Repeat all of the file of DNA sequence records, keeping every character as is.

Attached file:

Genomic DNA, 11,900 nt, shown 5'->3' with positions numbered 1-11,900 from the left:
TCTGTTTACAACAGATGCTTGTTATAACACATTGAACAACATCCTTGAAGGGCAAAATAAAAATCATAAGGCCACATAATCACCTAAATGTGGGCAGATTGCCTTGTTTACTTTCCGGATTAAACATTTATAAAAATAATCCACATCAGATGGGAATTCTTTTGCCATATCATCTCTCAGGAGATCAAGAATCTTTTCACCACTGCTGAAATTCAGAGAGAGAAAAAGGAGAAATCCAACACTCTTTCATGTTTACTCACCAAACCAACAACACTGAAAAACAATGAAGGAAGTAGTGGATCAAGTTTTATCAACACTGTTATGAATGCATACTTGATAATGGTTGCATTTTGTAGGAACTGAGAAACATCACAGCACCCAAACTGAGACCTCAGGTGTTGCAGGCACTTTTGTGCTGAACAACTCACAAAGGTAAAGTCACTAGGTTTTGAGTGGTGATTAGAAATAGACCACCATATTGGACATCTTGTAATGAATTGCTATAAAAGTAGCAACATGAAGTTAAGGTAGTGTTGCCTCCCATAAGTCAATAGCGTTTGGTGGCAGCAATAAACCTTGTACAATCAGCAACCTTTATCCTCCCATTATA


Genomic DNA, 11,900 nt, shown 5'->3' with positions numbered 1-11,900 from the left:
TCTGTTTACAACAGATGCTTGTTATAACACATTGAACAACATCCTTGAAGGGCAAAATAAAAATCATAAGGCCACATAATCACCTAAATGTGGGCAGATTGCCTTGTTTACTTTCCGGATTAAACATTTATAAAAATAATCCACATCAGATGGGAATTCTTTTGCCATATCATCTCTCAGGAGATCAAGAATCTTTTCACCACTGCTGAAATTCAGAGAGAGAAAAAGGAGAAATCCAACACTCTTTCATGTTTACTCACCAAACCAACAACACTGAAAAACAATGAAGGAAGTAGTGGATCAAGTTTTATCAACACTGTTATGAATGCATACTTGATAATGGTTGCATTTTGTAGGAACTGAGAAACATCACAGCACCCAAACTGAGACCTCAGGTGTTGCAGGCACTTTTGTGCTGAACAACTCACAAAGGTAAAGTCACTAGGTTTTGAGTGGTGATTAGAAATAGACCACCATATTGGACATCTTGTAATGAATTGCTATAAAAGTAGCAACATGAAGTTAAGGTAGTGTTGCCTCCCATAAGTCAATAGCGTTTGGTGGCAGCAATAAACCTTGTACAATCAGCAACCTTTATCCTCCCATTATA